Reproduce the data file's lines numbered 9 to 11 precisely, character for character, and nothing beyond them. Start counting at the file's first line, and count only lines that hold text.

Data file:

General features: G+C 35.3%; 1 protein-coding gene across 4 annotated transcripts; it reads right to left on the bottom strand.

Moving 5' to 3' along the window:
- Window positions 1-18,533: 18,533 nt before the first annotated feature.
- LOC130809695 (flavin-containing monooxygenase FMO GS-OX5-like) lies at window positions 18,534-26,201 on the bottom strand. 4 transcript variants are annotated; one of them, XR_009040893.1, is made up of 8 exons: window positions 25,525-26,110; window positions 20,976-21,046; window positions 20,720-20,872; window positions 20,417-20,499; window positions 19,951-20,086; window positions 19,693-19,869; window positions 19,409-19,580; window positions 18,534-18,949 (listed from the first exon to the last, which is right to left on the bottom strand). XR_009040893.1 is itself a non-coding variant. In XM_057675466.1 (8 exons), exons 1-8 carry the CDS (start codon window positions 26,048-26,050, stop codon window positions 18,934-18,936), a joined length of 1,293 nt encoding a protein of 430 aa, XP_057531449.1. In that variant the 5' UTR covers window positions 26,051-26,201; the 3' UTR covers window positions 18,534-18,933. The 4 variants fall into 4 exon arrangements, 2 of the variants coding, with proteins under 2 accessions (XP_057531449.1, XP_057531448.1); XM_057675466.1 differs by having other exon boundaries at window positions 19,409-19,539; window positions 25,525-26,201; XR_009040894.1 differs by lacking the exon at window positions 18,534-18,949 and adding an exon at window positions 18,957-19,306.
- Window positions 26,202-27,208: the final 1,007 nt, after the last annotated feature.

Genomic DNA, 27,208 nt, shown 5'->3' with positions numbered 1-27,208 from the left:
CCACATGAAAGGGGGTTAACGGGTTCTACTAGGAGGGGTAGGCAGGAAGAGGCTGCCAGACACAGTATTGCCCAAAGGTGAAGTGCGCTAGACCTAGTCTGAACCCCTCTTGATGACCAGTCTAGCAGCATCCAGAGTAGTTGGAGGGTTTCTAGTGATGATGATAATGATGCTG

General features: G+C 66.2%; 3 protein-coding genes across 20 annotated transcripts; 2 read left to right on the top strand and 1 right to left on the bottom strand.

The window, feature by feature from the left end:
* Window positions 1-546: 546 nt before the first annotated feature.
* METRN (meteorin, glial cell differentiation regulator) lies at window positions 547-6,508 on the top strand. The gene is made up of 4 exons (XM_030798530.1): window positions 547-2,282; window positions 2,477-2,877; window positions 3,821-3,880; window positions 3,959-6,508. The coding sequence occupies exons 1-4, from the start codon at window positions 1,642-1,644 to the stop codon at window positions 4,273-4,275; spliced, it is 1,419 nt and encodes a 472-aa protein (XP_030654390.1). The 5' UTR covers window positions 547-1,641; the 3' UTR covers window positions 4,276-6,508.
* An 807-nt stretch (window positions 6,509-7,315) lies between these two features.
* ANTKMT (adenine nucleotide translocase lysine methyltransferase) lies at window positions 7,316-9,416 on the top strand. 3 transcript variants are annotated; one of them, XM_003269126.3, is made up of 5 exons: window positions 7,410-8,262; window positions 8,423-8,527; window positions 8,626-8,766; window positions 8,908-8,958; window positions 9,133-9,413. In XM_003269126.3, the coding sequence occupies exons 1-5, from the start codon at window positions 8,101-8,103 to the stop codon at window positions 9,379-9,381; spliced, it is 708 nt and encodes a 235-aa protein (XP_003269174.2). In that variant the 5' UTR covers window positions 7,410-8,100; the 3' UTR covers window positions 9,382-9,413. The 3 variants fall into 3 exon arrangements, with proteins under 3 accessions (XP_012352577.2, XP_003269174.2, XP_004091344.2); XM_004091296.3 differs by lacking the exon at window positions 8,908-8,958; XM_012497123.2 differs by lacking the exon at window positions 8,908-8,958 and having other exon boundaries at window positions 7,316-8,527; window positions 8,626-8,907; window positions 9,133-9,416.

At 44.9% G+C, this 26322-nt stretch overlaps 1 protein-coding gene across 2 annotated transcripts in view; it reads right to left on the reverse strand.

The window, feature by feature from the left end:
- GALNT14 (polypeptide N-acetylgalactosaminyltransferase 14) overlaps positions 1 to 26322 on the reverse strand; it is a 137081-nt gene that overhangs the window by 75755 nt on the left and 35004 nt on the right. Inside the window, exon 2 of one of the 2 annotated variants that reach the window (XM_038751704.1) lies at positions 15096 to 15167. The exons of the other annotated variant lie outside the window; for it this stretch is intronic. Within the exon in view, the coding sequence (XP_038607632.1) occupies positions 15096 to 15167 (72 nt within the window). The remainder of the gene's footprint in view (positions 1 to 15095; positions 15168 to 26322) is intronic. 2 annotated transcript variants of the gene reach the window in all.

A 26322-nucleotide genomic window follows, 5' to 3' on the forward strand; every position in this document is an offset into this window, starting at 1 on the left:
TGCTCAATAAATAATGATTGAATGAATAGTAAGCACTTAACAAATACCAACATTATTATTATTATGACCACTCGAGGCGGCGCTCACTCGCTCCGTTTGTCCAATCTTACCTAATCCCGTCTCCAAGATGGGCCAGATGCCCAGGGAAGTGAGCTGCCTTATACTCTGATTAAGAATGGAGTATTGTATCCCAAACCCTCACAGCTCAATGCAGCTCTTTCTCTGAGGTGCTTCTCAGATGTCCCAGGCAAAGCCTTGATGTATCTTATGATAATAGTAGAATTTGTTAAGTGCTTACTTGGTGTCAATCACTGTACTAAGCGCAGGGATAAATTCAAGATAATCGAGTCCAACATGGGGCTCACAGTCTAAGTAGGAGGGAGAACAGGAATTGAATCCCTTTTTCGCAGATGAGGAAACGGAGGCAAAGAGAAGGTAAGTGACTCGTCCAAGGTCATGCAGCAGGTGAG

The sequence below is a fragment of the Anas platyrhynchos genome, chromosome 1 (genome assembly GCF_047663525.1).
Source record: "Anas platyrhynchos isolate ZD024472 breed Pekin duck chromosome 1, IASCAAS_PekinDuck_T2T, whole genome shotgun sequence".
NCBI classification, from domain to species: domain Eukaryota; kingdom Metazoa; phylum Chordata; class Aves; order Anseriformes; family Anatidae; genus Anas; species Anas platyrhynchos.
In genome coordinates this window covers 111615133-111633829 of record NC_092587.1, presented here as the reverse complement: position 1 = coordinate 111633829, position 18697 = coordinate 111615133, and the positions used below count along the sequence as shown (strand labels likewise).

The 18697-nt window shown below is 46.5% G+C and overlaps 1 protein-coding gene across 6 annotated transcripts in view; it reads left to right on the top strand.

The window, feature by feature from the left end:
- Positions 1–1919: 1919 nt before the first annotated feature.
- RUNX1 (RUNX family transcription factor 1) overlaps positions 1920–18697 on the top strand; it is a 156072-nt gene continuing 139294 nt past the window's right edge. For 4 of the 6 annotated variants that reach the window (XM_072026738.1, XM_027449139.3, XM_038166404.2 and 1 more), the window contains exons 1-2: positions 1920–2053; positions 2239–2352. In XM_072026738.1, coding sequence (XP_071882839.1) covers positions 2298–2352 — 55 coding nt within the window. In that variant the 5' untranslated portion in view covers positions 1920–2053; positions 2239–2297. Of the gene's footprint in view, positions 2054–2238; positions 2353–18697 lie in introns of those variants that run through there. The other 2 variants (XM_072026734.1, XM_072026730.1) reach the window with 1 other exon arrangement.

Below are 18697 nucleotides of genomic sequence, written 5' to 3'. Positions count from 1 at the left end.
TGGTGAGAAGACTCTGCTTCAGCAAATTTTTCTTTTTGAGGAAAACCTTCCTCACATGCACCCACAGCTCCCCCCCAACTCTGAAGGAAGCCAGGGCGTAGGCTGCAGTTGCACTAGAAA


The window, feature by feature from the left end:
* Window positions 1-546: 546 nt before the first annotated feature.
* METRN (meteorin, glial cell differentiation regulator) lies at window positions 547-6,508 on the top strand. The gene is made up of 4 exons (XM_030798530.1): window positions 547-2,282; window positions 2,477-2,877; window positions 3,821-3,880; window positions 3,959-6,508. The coding sequence occupies exons 1-4, from the start codon at window positions 1,642-1,644 to the stop codon at window positions 4,273-4,275; spliced, it is 1,419 nt and encodes a 472-aa protein (XP_030654390.1). The 5' UTR covers window positions 547-1,641; the 3' UTR covers window positions 4,276-6,508.